Svetlana or Otherwise – Tiggy Johnson

Mockingbird, 2007, 9781740274616

Svetlana or Otherwise is a collection of small explorations. Tiggy Johnson constructs a story well, often ending with a surprise. Most of the stories revolve around a character in a family situation; some deal with memory; all of them touch on the ephemeral, as the best literature usually does. Some are in the voice of a child, and Johnson does well to get under their skin. In ‘Mason’s Shed’, for example, two boys play a trick on a grumpy old man. The build-up of guilt for one of the boys is the focus of the story. The voice is strong, and the ending surprising.

‘Svetlana’ is quite a different story, and one of the strongest. It is told from the ‘author’s’ point-of-view trying to construct a story around Chernobyl. Whose voice will she tell it in, and why? Amongst this narrative we have the story itself, from experimented angles, no less moving despite our awareness of its construction. The reader can relate to the author’s dilemma at expressing meaning through character; the power that can be used or abused in constructing an horrific historical event; the need to tell the stories of affected individuals; and the difficulty of getting it right.

Some stories are playful, such as ‘Labels’ – labels on a bottle, labels of people – with clever lines such as ‘How long did I think I could keep the park bench company anyway, now winter had finally made a statement?’ Here, the character is sitting across the road from their house, after having come home early from a business trip only to find two glasses in the sink…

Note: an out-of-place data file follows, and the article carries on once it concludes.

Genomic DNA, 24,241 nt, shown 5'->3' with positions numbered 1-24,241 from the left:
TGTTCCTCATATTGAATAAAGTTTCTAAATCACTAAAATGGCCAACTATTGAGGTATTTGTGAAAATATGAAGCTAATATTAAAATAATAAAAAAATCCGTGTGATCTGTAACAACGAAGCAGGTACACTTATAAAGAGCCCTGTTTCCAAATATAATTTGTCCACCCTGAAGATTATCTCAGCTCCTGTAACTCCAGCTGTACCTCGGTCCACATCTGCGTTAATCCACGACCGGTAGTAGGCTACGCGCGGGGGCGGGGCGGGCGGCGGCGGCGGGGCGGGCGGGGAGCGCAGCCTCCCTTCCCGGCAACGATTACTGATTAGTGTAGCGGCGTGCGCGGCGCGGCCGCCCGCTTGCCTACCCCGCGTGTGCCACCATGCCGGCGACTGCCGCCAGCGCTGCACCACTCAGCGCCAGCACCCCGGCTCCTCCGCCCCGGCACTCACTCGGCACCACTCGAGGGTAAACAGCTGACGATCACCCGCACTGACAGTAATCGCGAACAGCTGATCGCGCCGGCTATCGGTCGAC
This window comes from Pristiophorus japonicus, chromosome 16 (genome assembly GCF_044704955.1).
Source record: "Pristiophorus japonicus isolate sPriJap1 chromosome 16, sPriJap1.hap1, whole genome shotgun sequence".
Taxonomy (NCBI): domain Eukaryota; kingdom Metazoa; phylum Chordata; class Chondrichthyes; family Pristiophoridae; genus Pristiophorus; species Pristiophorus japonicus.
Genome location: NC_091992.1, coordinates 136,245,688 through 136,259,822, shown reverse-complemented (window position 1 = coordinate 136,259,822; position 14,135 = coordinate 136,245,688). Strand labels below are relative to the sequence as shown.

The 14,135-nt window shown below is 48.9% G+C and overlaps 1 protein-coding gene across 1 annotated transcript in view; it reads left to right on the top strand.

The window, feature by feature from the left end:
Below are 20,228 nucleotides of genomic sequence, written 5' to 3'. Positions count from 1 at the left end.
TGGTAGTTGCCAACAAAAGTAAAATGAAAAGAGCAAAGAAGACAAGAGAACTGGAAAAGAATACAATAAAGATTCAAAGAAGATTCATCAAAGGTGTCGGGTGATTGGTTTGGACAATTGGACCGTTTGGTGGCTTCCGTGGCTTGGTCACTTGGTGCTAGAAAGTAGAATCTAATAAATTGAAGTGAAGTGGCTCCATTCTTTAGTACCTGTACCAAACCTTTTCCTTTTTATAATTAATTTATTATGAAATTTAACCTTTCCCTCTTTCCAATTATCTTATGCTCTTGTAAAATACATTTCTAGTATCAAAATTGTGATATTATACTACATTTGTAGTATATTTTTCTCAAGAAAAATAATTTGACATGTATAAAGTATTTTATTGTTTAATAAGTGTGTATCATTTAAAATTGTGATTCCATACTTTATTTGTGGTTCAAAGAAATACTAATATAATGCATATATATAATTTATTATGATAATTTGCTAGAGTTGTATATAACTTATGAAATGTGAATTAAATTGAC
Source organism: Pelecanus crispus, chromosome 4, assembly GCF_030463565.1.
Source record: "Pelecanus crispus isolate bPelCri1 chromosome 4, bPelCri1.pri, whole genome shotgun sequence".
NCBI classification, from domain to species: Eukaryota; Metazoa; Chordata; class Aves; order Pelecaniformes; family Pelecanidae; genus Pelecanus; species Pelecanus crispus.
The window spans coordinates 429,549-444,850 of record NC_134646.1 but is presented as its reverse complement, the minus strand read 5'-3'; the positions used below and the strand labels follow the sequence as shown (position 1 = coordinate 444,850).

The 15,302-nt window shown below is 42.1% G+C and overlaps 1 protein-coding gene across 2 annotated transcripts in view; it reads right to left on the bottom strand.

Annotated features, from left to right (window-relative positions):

‘Sand Between My Toes’ is moments of a first relationship with hints of violence. It is subtle and beautifully constructed.

The range here is interesting. Some stories, like ‘Possum’ felt written for a magazine-type market, twisted and surprising, with great sense descriptions, but overall not full of substance. These are rarer, though, than the stories of depth and cleverness. There are plenty of a domestic bent. Johnson has a fine grasp of the form in both a commercial and artistic sense. I think there would be stories in here that almost everyone would enjoy and relate to. I really enjoyed Svetlana or Otherwise, but would love to see a collection perhaps a little more thematically consistent further down the track. Johnson’s fine grasp of different voices would also work well for a novel told through different points of view.

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